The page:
Best of success on your event...!

The Professor
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Unpubs and not-Unpubs

tsq,

First, welcome to BGDF and hope you find useful answers to your inquiries which can run the gamut from design to artists to publishing and distribution. Second, great questions!

Over the past few years, I've met game designers at more than a dozen different events, from Origins and PAX Unplugged to a gathering of librarians in D.C. where I gave a talk on game design. If this is your first time in the environment, just be present (open and available). In your "helping" capacity during the event be mindful that you may be asked to playtest and to provide feedback. In these roles, have a dialogue with the designer. They may want you to play the whole game, but more experienced designers may want you to simply check out particular aspects or hooks which differentiate it from many other games

To let-off studios' excellent points above, having a schedule manages expectations for everyone. If you have the space and available tables, you may certainly avail them to drop-in designers. As to the question about what made a convention appealing requires far more nuance. For instance, many gamers do not go to GenCon exclusively to play games as the event doesn't promote it in the same way as say, Origins. Both large events have a place for unpublished designers, but the way conduct business may be very different (I've not ever attended GenCon, but can speak with greater familiarity regarding Origins). At Origins, the folks who manage the event provide a room situated far from the large halls.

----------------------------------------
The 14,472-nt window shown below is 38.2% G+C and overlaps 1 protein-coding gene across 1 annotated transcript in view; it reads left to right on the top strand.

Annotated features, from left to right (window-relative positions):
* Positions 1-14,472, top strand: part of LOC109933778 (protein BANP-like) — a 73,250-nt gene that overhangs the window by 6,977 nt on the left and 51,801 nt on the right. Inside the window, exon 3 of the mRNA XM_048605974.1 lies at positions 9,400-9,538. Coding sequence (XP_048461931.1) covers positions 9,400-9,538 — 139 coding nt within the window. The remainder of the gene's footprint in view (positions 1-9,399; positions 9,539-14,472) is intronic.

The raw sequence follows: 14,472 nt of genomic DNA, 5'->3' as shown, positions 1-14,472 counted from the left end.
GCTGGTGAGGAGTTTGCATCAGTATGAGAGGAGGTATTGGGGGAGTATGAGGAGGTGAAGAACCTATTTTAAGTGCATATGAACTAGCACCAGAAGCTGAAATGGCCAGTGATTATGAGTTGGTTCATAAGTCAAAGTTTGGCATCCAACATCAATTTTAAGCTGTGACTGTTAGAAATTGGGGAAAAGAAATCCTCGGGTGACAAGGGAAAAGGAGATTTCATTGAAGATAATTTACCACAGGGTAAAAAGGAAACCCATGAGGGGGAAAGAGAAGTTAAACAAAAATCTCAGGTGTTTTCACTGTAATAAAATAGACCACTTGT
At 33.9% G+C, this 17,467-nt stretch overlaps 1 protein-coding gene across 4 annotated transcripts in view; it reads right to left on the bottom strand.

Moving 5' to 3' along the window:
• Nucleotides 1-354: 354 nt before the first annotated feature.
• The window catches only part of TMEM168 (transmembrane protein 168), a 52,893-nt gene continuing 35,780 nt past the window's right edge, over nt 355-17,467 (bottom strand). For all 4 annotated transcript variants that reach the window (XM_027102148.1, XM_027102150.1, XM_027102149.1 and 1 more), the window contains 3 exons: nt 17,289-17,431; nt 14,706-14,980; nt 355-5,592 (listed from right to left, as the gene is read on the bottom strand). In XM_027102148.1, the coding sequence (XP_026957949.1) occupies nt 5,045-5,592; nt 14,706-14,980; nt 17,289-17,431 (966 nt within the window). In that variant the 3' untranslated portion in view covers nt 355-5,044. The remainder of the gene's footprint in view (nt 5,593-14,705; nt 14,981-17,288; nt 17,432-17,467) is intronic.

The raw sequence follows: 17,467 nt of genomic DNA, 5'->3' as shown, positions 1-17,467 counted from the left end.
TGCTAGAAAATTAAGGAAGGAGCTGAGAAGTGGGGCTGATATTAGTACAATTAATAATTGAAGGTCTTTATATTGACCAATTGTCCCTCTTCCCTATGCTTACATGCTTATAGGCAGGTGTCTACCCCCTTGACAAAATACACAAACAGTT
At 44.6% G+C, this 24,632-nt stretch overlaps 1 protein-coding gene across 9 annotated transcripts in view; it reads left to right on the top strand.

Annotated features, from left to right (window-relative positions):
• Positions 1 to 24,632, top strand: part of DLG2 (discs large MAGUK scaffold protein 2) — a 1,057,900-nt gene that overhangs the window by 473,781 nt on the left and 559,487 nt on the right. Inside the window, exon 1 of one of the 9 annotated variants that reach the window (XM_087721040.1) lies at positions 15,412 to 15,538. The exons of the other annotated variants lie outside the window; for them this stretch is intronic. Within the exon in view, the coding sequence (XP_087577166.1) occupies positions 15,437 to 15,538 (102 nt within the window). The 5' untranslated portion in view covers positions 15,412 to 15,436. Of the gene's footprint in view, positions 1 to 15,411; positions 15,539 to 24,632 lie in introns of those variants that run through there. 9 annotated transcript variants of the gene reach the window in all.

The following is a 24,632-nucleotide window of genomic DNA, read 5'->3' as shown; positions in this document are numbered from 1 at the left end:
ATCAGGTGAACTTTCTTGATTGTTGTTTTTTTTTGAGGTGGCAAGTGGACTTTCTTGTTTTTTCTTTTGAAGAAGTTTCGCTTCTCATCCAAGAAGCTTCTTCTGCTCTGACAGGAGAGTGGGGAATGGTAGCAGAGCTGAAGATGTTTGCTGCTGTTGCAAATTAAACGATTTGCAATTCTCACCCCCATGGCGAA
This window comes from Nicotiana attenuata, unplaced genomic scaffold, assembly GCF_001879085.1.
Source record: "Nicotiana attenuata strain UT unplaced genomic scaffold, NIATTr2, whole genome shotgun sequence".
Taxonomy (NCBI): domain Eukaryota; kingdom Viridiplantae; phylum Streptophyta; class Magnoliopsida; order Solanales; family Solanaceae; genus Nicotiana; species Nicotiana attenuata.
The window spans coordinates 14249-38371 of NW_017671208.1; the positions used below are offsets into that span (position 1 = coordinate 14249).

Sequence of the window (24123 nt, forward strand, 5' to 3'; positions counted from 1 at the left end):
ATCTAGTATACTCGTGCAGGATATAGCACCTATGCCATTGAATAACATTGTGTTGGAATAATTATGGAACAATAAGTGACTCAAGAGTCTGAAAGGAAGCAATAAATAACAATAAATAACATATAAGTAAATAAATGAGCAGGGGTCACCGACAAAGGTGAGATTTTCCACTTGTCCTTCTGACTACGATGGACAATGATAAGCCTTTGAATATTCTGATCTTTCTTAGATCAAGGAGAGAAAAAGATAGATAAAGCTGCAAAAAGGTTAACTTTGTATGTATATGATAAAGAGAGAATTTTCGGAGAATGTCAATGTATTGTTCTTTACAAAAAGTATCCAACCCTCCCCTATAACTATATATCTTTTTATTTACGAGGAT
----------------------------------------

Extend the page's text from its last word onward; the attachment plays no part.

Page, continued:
Regarding "speed pitching to publishers" this is usually planned well in advance as their time (and that of content creators) have precious little time at these events to meet all of their demands. Short answer, they're great when planned well. Awards are always exciting for a subset of attendees.

As for me, back in 2015, I talked to a number of publishers and designers in the main halls and while they were fascinating and professionally educational, they didn't yield long-term work. In 2016 and thereafter, I would always spend a half-day (usually Friday for a multi-day convention) talking to designers in the Unpub (or similar) rooms and that has proven exceptionally helpful in terms of providing long-term relationships with fledgling designers.

Cheers,
Joe
Professor's Lab

tsq
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Joined: 02/07/2016
Thank you for your